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Gradual rollback of stimulus seen in 2010-11

Gradual rollback of stimulus seen in 2010-11

Mumbai: India will gradually wind down its growth-supporting stimulus over the next fiscal year beginning on 1 April, but will still need to borrow a record amount from the market, a Reuters survey of economists showed.

The government will present the Union budget for the fiscal year 2010-11 on 26 February, with markets waiting for details on the stimulus, borrowing, and fiscal deficit as well as a roadmap for introducing a new goods and services tax (GST).

Twenty six out of 28 economists polled see the rollback to be either gradual or expect the government to take marginal measures to withdraw the fiscal stimulus introduced in October 2008 to help Asia’s third-biggest economy cope with the global financial crisis.

The survey of 27 participating economists showed a median fiscal deficit of 5.6% of gross domestic product in the 2010-11 year. Gross market borrowing of the government is forecast to rise to a record Rs4.61 trillion ($100 billion) in the next fiscal year from this year’s 4.51 trillion.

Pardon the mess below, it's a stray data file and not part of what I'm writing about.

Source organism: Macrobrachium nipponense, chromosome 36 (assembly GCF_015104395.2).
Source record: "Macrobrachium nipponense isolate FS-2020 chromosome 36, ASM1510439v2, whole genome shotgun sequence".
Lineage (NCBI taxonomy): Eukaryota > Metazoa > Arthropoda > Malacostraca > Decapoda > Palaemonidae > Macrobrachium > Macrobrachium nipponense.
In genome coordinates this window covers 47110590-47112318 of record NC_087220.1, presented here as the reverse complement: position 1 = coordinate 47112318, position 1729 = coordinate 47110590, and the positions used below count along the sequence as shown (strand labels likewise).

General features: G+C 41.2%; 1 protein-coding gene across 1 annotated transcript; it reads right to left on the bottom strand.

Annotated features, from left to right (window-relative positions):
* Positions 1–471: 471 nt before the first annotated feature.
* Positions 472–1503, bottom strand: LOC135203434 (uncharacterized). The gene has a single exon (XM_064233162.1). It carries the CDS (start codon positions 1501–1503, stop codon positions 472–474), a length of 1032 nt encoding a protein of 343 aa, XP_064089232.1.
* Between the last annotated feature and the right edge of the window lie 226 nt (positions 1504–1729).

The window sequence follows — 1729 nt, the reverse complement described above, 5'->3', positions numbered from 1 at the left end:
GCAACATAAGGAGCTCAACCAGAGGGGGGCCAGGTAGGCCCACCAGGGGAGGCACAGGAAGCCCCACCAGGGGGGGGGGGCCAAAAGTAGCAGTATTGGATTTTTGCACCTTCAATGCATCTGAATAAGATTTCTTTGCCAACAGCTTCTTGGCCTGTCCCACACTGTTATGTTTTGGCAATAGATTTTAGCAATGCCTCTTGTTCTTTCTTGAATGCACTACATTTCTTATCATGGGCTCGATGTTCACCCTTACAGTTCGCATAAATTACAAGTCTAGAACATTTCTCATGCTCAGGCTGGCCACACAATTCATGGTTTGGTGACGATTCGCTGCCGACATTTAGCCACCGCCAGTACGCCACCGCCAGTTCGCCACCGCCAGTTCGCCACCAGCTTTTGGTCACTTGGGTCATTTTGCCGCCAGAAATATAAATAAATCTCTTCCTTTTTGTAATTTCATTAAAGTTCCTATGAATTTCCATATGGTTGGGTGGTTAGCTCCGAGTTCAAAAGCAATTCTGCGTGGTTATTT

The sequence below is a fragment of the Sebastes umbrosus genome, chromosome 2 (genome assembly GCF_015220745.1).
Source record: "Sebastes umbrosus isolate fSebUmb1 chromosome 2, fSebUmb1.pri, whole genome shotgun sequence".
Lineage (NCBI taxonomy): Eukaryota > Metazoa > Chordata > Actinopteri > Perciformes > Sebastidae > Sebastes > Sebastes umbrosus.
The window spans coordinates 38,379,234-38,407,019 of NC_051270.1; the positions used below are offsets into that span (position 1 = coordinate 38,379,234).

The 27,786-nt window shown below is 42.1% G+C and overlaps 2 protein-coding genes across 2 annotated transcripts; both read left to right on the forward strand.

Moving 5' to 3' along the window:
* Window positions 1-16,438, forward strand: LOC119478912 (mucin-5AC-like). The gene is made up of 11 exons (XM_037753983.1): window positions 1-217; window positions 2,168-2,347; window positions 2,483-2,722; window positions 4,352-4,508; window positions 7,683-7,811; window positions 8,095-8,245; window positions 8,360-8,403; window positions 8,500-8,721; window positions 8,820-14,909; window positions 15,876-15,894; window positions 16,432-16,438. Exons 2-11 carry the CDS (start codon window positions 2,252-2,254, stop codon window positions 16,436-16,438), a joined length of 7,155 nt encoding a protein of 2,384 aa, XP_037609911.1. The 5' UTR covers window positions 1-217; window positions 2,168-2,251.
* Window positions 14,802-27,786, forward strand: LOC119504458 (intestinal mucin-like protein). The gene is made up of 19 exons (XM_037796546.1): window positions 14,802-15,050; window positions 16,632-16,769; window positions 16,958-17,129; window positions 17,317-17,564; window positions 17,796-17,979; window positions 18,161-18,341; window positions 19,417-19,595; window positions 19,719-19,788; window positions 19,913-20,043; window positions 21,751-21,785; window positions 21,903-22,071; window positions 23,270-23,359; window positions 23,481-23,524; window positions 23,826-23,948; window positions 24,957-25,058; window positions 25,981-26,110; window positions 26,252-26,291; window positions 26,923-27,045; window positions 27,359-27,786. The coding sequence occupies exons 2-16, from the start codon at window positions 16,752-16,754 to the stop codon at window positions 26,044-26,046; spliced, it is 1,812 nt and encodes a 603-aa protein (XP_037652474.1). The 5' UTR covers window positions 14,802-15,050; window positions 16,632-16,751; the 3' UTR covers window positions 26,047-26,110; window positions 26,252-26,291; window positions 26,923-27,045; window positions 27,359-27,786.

The government is expected to raise Rs27,500 crore ($6 billion) through selling its equity stakes in state-run companies, the survey showed.

The survey also showed that half of analysts expect little change in the government’s social spending on sectors such as education, healthcare and rural development.

Thirteen out of 27 economists expect the budget to announce measures to allow more foreign investment in local companies and 14 expect significant steps to raise agricultural productivity.

Factors to watch

• The government is likely to announce a timeframe for introducing the GST. Last month, Union finance minister Pranab Mukherjee said it would take 7-8 months to prepare laws to launch the tax, which would replace a multitude of levies such as excise duty, service tax, value-added tax.

• The Congress government coalition enjoys a majority in the lower house of Parliament and will be more comfortable about selling stakes in state-run firms than in its last term, when it was backed by Communist allies, who were opposed to such reforms.

• The government will probably announce measures to step up fiscal consolidation in the budget and trim deficit levels. It projects a fiscal deficit of 6.8% of GDP for 2009-10, but wants to lower it to 5.5% in the next year.

Market impact: The bond market will focus on the government’s borrowing target for the 2010-11 fiscal year. A significant increase from this year’s record Rs4.51 trillion would lift government bond yields and overnight swap rates.

Measures to allow more foreign investment in local firms would support the partially convertible rupee and stock markets.

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